The present study investigated age differences in the context-specificity effect in learning. Ambiguity was manipulated in two conditions in a predictive learning paradigm (Callejas-Aguilera & Rosas, 2010) to encourage participants to attend to context. In the ambiguous condition, foods led to the presence of the illness equally as often as its absence. In the non-ambiguous condition, foods consistently led to the presence of the illness or consistently lead to its absence. Participants were instructed to make predictive judgments for foods leading to the presence of an illness in one of two restaurant contexts. During the test, participants made predictive judgments of food-illness associations in the same context as learned and in the different context. A context-specificity effect was observed if predictive judgments were higher for a food presented in the same context as learned than in the different context. Younger adults displayed a context-specificity effect in the ambiguous condition, but not in the non-ambiguous condition. Older adults did not display a context-specificity effect in either condition. Results are discussed with implications for the attentional theory of context processing (Rosas, Callejas-Aguilera et al., 2006) and the aging associative deficit.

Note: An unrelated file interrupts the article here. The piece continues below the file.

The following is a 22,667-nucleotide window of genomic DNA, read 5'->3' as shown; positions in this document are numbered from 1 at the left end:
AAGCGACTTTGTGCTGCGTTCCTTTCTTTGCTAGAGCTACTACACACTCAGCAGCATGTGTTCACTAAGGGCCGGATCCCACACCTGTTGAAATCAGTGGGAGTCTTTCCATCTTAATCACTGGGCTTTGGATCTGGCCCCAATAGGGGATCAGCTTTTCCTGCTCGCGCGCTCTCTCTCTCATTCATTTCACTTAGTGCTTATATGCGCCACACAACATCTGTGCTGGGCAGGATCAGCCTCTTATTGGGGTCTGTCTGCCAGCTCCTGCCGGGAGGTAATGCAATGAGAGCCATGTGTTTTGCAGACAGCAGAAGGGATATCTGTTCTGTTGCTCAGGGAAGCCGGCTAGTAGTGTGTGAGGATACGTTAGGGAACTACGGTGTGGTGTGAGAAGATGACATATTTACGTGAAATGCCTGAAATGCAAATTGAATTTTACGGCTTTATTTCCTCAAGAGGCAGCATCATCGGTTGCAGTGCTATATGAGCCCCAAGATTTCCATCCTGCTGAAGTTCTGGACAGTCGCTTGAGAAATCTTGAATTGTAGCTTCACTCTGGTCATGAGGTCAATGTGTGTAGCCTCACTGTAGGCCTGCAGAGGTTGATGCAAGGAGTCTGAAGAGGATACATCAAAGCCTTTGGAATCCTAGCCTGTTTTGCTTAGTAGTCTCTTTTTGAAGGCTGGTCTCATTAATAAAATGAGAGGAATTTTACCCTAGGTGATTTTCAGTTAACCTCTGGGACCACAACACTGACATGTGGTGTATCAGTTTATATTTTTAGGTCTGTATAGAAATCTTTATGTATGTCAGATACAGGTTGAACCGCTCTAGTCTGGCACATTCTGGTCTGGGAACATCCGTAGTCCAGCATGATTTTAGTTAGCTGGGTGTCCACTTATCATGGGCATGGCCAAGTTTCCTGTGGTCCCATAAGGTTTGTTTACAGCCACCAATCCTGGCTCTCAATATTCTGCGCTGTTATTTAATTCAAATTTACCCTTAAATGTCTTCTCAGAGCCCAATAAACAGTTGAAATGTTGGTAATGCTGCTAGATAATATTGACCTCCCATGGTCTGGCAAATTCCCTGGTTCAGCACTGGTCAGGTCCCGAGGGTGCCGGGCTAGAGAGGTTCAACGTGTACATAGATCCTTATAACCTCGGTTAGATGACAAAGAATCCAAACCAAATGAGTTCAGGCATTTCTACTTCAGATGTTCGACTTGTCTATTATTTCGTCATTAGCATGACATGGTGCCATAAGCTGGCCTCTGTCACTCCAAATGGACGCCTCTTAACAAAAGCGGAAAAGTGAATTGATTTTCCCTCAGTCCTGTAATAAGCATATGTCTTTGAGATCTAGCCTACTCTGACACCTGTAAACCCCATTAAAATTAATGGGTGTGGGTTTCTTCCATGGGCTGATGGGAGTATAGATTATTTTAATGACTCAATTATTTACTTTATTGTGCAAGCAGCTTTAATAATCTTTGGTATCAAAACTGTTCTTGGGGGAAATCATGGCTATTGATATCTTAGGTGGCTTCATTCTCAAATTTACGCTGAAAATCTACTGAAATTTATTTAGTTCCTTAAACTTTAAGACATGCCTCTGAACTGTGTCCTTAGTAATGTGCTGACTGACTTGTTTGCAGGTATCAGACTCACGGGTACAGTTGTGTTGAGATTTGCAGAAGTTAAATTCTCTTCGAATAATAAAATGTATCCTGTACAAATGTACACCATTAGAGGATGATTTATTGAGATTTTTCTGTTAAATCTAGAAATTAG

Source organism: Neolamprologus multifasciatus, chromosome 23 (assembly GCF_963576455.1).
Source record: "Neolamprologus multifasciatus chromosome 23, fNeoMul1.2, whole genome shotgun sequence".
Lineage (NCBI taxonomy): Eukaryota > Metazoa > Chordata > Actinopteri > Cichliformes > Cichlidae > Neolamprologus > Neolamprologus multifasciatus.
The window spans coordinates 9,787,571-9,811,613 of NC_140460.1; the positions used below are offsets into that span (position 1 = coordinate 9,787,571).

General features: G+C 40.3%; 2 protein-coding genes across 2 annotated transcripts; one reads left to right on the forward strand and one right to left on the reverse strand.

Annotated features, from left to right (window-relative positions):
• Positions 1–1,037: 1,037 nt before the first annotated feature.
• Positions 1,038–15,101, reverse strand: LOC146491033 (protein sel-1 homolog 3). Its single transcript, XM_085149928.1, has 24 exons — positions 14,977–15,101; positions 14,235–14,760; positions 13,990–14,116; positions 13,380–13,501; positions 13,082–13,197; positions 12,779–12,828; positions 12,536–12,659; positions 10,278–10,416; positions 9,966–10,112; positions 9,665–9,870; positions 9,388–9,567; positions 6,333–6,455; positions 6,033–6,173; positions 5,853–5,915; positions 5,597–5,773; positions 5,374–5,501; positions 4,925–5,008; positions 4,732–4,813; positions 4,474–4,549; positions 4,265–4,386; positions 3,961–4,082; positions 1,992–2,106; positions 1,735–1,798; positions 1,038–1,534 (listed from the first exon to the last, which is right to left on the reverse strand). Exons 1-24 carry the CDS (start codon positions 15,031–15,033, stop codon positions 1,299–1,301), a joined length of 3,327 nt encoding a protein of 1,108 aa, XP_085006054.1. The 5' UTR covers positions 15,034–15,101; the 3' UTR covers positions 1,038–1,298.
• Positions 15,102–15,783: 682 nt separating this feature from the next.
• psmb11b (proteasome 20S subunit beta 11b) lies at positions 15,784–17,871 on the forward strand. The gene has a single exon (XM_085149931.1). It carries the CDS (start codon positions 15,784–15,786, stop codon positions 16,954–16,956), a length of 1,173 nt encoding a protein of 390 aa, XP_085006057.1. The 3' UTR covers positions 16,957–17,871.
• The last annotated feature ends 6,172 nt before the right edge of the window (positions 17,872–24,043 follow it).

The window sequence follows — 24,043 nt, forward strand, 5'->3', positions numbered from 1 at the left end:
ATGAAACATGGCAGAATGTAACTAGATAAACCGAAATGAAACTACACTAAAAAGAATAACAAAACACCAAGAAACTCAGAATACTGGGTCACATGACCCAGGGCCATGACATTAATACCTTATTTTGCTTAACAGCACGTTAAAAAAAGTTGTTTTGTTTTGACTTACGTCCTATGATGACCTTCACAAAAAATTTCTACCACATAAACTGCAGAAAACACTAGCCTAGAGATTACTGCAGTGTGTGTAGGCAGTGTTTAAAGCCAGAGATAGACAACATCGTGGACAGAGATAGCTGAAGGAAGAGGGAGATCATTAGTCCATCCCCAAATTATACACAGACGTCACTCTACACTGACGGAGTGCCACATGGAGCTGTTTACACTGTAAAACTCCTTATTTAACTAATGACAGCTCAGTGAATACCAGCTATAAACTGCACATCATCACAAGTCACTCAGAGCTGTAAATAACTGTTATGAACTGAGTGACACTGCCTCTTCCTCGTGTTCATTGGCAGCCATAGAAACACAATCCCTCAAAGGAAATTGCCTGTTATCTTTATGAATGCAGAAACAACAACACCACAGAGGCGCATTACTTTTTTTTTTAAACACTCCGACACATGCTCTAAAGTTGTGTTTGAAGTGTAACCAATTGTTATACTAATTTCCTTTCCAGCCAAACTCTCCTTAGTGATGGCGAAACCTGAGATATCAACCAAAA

Advisor(s) or Committee Chair
Dr. Sharon Mutter
Cognition and Perception | Psychology
Luna, Catherine, "Age-Related Differences in Context-Specificity Benefits Ambiguous Predictive Learning" (2017). Honors College Capstone Experience/Thesis Projects. Paper 688.